One common question clients ask me when they are trying to lose weight is:
"Help! I can't stop emotional eating! What can I do?"
While this is an in-depth issue, I will highlight some tips here.
1. IDENTIFY THE TRIGGER. Common triggers: Stress, Stuffing emotions, Boredom or feelings of emptiness, Childhood habits, Social influences. etc...
2. IDENTIFY PATTERNS: KEEP AN EMOTIONAL EATING DIARY Everytime you feel compelled to emotionally eat, take note:
Take a moment to figure out what triggered the urge. If you backtrack, you’ll usually find an upsetting event that kicked of the emotional eating cycle. Write it all down in your food and mood diary: what you ate (or wanted to eat), what happened to upset you, how you felt before you ate, what you felt as you were eating, and how you felt afterward.
Over time, you’ll see a pattern emerge. Maybe you always end up gorging yourself after spending time with a critical friend. Or perhaps you stress eat whenever you’re on a deadline or when you attend family functions. Once you identify your emotional eating triggers, the next step is identifying healthier ways to feed your feelings.
3. FIND OTHER WAYS TO FEED YOUR FEELINGS!
FEEL DEPRESSED OR LONELY, ENGAGE! Call someone who always makes you feel better, play with your dog or cat, or look at a favorite photo or cherished memento.
ANXIOUS: MOVE! Expend your nervous energy by dancing to your favorite song, squeezing a stress ball, or taking a brisk walk.
EXHAUSTED, treat yourself with a hot cup of tea, take a bath, light some scented candles, or wrap yourself in a warm blanket.
BORED ~ Go for a walk or run, read a good book, watch a comedy show, explore the outdoors, or turn to an activity you enjoy (woodworking, playing the guitar, shooting hoops, scrap-booking, etc.).
AVOIDING UNCOMFORTABLE FEELINGS ~ Try a mindfulness meditation.
When cravings hit - STOP and PAUSE! Take a moment to check in with yourself.
If you can take a moment to pause and reflect when you’re hit with a craving, you give yourself the opportunity to make a different decision.
All you have to do is put off eating for five minutes, or if five minutes seems unmanageable, start with one minute. Don’t tell yourself you can’t give in to the craving; remember, the forbidden is extremely tempting. Just tell yourself to wait.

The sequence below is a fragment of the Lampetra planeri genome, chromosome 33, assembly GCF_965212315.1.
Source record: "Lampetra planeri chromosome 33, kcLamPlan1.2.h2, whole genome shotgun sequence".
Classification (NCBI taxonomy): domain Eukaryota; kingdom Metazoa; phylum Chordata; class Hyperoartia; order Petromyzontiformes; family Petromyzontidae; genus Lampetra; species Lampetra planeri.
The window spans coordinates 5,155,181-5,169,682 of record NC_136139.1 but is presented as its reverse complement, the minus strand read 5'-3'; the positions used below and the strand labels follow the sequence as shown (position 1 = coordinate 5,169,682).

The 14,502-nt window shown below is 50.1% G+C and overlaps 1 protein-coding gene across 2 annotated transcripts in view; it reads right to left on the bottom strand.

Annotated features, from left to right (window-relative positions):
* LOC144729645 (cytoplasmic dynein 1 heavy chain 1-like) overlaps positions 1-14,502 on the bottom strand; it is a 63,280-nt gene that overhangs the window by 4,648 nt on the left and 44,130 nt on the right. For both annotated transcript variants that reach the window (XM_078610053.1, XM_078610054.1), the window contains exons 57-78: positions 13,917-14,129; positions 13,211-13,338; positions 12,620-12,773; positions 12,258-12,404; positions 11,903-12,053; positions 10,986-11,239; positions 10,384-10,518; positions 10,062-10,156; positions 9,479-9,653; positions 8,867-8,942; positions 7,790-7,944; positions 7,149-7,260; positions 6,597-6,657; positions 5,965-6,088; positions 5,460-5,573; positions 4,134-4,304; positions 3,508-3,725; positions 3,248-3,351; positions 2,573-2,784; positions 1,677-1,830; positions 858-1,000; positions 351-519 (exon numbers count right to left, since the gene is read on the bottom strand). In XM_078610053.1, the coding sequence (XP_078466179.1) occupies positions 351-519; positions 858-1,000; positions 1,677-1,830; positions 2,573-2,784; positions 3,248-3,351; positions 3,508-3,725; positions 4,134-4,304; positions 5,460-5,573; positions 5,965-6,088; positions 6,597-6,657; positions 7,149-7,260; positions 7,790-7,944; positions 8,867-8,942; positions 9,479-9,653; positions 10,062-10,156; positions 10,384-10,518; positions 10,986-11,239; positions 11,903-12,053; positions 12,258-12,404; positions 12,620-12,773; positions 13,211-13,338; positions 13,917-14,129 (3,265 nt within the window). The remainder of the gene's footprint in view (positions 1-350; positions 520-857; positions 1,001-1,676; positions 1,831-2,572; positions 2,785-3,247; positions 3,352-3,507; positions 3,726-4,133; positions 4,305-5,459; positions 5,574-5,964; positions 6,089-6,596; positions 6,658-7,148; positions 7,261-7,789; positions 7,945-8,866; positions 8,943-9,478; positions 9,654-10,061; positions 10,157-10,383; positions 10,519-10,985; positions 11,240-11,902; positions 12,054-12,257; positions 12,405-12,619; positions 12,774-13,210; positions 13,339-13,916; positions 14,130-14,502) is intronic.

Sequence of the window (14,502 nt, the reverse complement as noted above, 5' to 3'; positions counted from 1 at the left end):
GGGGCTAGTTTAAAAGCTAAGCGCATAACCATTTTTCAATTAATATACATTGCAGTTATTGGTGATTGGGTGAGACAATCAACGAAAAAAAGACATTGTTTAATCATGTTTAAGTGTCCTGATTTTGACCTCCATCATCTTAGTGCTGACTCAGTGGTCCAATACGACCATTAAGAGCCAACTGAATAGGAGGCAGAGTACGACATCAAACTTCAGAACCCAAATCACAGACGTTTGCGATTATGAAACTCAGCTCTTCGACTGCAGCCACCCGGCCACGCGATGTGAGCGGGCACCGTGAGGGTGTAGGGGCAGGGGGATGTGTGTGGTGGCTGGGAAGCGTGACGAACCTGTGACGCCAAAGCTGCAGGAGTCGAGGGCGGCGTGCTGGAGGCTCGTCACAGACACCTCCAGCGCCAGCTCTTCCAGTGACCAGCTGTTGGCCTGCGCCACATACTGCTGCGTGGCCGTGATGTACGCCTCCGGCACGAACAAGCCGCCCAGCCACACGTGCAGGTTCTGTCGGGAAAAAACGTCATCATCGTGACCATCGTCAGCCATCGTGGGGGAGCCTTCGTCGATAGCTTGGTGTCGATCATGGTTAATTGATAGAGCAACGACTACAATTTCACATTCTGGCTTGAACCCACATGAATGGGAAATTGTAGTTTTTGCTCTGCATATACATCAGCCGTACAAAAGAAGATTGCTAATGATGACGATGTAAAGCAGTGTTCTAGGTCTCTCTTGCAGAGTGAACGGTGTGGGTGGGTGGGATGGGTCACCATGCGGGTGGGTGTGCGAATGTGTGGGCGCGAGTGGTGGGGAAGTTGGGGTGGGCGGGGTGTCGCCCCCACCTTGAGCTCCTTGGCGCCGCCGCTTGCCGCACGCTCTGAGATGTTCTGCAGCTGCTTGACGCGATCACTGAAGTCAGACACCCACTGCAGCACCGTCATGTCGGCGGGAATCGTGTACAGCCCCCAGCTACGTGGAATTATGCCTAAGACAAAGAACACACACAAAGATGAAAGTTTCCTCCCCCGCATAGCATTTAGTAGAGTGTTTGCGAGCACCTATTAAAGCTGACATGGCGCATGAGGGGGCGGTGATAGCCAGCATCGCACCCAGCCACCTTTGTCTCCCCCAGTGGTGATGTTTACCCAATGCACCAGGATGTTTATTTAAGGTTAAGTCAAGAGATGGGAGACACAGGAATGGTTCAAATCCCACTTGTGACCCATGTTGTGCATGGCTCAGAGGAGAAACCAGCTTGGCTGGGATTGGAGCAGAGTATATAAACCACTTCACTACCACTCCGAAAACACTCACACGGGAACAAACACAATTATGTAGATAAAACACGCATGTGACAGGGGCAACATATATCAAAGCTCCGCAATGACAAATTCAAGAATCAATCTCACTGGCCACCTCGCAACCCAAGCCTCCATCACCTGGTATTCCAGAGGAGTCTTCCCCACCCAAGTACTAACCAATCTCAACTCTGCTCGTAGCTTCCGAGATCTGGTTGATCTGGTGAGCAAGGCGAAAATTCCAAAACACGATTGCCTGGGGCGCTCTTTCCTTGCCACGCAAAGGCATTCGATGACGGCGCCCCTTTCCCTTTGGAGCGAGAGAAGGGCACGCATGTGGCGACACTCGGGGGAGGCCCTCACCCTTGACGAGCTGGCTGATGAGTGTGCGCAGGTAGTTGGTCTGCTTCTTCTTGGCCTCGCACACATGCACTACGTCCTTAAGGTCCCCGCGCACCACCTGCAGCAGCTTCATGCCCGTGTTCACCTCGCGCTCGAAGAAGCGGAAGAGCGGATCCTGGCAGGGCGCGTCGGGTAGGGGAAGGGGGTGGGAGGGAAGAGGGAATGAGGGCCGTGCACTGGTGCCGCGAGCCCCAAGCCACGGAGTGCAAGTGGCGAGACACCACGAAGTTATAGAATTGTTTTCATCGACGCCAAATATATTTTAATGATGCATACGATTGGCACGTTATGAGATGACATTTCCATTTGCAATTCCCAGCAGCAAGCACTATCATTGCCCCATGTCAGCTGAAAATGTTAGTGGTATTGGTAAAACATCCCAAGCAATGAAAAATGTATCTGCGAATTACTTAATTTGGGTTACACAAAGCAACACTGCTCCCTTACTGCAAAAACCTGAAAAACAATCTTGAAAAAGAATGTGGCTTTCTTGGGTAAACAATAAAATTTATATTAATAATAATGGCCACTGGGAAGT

While you’re waiting, check in with yourself. How are you feeling? What’s going on emotionally? Even if you end up eating, you’ll have a better understanding of why you did it. This can help you set yourself up for a different response next time.
5. HEALTHY LIFESTYLE HABITS!
When you’re physically strong, relaxed, and well rested, you’re better able to handle the curveballs that life inevitably throws your way. But when you’re already exhausted and overwhelmed, any little hiccup has the potential to send you off the rails and straight toward the refrigerator. Exercise, sleep, and other healthy lifestyle habits will help you get through difficult times without emotional eating.
Make daily exercise a priority. Physical activity does wonders for your mood and your energy levels, and it’s also a powerful stress reducer.
Make time for relaxation. Give yourself permission to take at least 30 minutes every day to relax, decompress, and unwind. This is your time to take a break from your responsibilities and recharge your batteries.
Connect with others. Don’t underestimate the importance of close relationships and social activities. Spending time with positive people who enhance your life will help protect you from the negative effects of stress.
6. GET 8 HOURS OF GOOD SLEEP!
How sleep affects cravings and weight gain:
Ever noticed how when you're short on sleep you crave foods that give you a quick energy boost? There's a good reason for that. Lack of sleep has a direct link to stress, overeating, and weight gain.
There are two hormones in your body that regulate normal feelings of hunger and fullness. Ghrelin stimulates appetite, while leptin sends signals to the brain when you are full. However, when you don't get the sleep you need, your ghrelin levels go up, stimulating your appetite so you want more food than normal, and your leptin levels go down, meaning you don't feel satisfied and want to keep eating. So, the more sleep you skip, the more food your body will crave.
As well as making it harder to fight food cravings, feeling tired can also increase your stress levels, leading to yet more emotional eating.
To control your appetite and reduce food cravings, try to get plenty of rest—about eight hours of quality sleep every night.